Hubs and the fallacy of connectedness

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Photo courtesy of  jared

I bet this is how your organization looks like right now: a bunch of highly connected nodes scattered here and there. I bet as a decision maker you’re thinking you will do the impossible to keep these “hubs” on board. I bet as a knowledge worker you’re thinking you should be like one of those… believe me, you don’t. There are better positions that need to be filled, and being a hub is not one them.

I’m not saying that hubs –which are the most connected nodes in your organization’s network- aren’t important. They surely are, they shorten paths between members and insure the spread of information within the organization. However I firmly believe that they do not enhance the connectedness of the organization and here are some reasons why:

– Hubs may play a great role in connecting different nodes together, but like it or not, they are a threat to your organization. Envision how your organization’s network would suffer from the loss of a hub. Fragmentation of your network is the first consequence that comes to mind although it might not be an immediate one. Loss of knowledge is however the most important risk to consider since that the routes taken by information become much lengthier increasing the probability of its loss along the way.

– Hubs can also intentionally –when organization’s politics are in play- or unintentionally create cliques, which may hinder collaboration initiatives and create conflicts in the long term. This will surely harm any shared vision you instilled among your knowledge workers and damage your organization’s culture to great extent.  

– It takes a great deal of social capital to become a Hub. Too often these central players can have a substantial position within the network as Go-to people when colleagues are seeking information or advice. However hubs can easily become bottlenecked and thereby end up using their time inefficiently and holding up work and innovation at myriad points in the network.

– And here is another issue most hubs might face. They may be well connected within the organization but that’s about it. Their connections revolve in a small world, a micro-sphere and they hardly step outside their little bubbles. Hubs don’t bring about competitive advantage because they evolve in the same-old-same-old environment obstructing their chances to innovate.  

So again, I’m not saying that you needn’t interlace the network within your organization. I’m just pleading you to be careful while doing it. Organizations are complex systems where people and social objects evolve in an interwoven context and an off-the-top-of-my-head approach would suggest promoting an overall connectivity, thinking that the more connected these components are, the best they would interact. Actually, this has been proven to be too simplistic and it often ends up overwhelming employees and creating bottlenecks. Fostering innovation and better collaboration in the organization can only happen through targeting connectivity of the right expertise with the right influence in the right position.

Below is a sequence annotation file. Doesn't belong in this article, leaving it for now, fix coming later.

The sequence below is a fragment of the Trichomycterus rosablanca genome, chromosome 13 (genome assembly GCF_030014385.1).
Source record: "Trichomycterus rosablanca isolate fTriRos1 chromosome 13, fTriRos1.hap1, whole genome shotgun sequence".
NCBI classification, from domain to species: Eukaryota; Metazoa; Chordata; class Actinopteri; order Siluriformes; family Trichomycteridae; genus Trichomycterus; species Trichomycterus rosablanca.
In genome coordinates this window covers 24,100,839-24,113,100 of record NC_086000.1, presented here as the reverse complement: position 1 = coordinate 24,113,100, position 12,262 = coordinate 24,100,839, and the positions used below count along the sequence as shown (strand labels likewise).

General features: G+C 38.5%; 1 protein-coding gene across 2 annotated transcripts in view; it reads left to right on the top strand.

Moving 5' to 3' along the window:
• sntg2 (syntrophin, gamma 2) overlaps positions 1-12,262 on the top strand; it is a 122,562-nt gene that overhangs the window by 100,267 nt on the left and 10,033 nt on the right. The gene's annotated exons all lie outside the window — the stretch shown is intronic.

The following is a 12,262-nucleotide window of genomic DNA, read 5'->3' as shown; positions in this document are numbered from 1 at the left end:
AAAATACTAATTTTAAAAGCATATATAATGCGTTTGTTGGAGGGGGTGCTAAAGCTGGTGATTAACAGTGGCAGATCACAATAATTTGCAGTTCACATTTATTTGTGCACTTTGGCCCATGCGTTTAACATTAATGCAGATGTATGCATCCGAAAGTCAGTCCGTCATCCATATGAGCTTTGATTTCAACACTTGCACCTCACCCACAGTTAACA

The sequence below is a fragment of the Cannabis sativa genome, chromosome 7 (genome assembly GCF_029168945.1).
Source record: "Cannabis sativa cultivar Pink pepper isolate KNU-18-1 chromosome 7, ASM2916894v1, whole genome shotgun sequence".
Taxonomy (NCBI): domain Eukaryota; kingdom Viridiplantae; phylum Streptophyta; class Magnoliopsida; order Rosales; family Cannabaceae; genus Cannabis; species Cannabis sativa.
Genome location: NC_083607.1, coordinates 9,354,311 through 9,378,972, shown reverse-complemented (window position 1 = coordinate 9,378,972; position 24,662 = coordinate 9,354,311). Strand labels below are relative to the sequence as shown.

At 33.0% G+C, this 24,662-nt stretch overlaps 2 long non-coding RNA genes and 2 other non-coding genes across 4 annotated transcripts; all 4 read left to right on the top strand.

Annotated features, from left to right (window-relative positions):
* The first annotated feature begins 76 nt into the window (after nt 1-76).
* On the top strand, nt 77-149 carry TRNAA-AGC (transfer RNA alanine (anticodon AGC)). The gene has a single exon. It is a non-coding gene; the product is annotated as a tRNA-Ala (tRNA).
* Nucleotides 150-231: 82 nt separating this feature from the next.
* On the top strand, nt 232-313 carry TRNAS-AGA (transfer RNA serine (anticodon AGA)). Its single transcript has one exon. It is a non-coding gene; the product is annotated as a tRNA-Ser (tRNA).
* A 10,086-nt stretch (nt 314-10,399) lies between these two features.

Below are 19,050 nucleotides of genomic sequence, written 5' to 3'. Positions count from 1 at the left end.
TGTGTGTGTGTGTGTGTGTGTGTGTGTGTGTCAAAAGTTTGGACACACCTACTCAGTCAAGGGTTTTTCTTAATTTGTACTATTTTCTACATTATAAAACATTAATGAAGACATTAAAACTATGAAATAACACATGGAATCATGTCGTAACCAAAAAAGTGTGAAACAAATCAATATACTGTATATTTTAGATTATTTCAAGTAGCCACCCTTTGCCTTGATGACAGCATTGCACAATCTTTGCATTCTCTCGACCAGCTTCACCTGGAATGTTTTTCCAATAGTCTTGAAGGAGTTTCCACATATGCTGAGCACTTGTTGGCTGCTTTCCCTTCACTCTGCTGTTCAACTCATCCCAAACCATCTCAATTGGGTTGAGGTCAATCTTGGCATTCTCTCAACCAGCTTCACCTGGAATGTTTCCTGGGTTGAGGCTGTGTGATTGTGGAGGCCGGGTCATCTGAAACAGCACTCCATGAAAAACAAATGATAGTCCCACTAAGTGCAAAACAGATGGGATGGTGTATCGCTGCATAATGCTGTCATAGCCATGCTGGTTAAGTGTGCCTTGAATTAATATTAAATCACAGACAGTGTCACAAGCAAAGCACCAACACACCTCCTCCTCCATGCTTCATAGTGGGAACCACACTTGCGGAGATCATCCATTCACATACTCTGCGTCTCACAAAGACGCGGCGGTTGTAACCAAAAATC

Lamia Ben.

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3 thoughts on “Hubs and the fallacy of connectedness

  1. I agree that people who function as social / knowledge network hubs in an organization represent organizational benefits as well as risks, but I do not believe that hubs are a net negative factor in organizational structures.Hiring – and encouraging the professional development – of any employee has unavoidable risks. To use Gladwellian terms, losing a key maven or salesperson can be just as devastating as losing a connector. I think the key consideration is whether people are playing such roles within an organization due to intrinsic or extrinsic motivations.Having recently read – and written a review of – <a href="http://gumption.typepad.com/blog/2010/12/the-power-of-pull-institutions-as-platforms-for-promoting-individual-passions.html">The Power of Pull</a>, I believe it is essential to cultivate the professional development of the intrinsic passions and skills of each organizational member, whether they are naturally inclined toward being connectors, mavens or salespeople. And if an organization succeeds in creating opportunities for people to exercise their individual passions – in ways that benefit the organization – they are less likely to "lose" the people that are most likely to contribute the most value … in whatever role(s) they play.

  2. Hello Joe, thank you for your comment. I think you make an interesting point. If organizations promote employees’ passions, they would be less likely to loose their employees, hubs/mavens and connectors included. However loosing a hub isn’t the only thread. I don’t know if you’ve read Cross and Thomas’ book: Driving results through social networks. But a lot of the study cases there show how much these hubs can become bottlenecks or biased networkers… and hinder any efforts for collaboration within the organization.It finally boils down to finding an equilibrium where connectivity is rather targeted than overly promoted.

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